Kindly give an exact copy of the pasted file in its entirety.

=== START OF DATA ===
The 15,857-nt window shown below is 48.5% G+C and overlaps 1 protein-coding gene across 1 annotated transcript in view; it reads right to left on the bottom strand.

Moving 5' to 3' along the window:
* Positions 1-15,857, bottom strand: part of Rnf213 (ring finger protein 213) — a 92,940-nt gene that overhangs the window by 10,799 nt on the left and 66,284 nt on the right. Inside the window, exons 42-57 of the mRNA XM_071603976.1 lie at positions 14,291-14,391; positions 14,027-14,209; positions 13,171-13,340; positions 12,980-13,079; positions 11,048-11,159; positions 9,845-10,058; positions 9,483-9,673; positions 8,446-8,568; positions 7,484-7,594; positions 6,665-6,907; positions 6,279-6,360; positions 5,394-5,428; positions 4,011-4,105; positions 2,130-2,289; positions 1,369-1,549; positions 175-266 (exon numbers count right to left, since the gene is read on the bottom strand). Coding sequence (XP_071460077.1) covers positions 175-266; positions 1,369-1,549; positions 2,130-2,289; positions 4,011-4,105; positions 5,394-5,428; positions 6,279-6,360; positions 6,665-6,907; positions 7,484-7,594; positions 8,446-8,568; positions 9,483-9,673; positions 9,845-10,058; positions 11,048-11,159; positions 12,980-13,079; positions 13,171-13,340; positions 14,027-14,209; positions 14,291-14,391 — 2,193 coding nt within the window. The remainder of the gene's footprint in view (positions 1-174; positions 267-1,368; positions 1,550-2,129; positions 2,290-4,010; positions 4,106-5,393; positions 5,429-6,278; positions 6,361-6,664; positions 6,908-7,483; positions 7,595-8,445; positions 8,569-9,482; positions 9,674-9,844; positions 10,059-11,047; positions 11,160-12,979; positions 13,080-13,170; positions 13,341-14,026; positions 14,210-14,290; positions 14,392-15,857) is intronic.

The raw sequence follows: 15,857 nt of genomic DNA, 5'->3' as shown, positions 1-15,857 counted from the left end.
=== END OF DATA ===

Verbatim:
The 15,857-nt window shown below is 48.5% G+C and overlaps 1 protein-coding gene across 1 annotated transcript in view; it reads right to left on the bottom strand.

Moving 5' to 3' along the window:
* Positions 1-15,857, bottom strand: part of Rnf213 (ring finger protein 213) — a 92,940-nt gene that overhangs the window by 10,799 nt on the left and 66,284 nt on the right. Inside the window, exons 42-57 of the mRNA XM_071603976.1 lie at positions 14,291-14,391; positions 14,027-14,209; positions 13,171-13,340; positions 12,980-13,079; positions 11,048-11,159; positions 9,845-10,058; positions 9,483-9,673; positions 8,446-8,568; positions 7,484-7,594; positions 6,665-6,907; positions 6,279-6,360; positions 5,394-5,428; positions 4,011-4,105; positions 2,130-2,289; positions 1,369-1,549; positions 175-266 (exon numbers count right to left, since the gene is read on the bottom strand). Coding sequence (XP_071460077.1) covers positions 175-266; positions 1,369-1,549; positions 2,130-2,289; positions 4,011-4,105; positions 5,394-5,428; positions 6,279-6,360; positions 6,665-6,907; positions 7,484-7,594; positions 8,446-8,568; positions 9,483-9,673; positions 9,845-10,058; positions 11,048-11,159; positions 12,980-13,079; positions 13,171-13,340; positions 14,027-14,209; positions 14,291-14,391 — 2,193 coding nt within the window. The remainder of the gene's footprint in view (positions 1-174; positions 267-1,368; positions 1,550-2,129; positions 2,290-4,010; positions 4,106-5,393; positions 5,429-6,278; positions 6,361-6,664; positions 6,908-7,483; positions 7,595-8,445; positions 8,569-9,482; positions 9,674-9,844; positions 10,059-11,047; positions 11,160-12,979; positions 13,080-13,170; positions 13,341-14,026; positions 14,210-14,290; positions 14,392-15,857) is intronic.

The raw sequence follows: 15,857 nt of genomic DNA, 5'->3' as shown, positions 1-15,857 counted from the left end.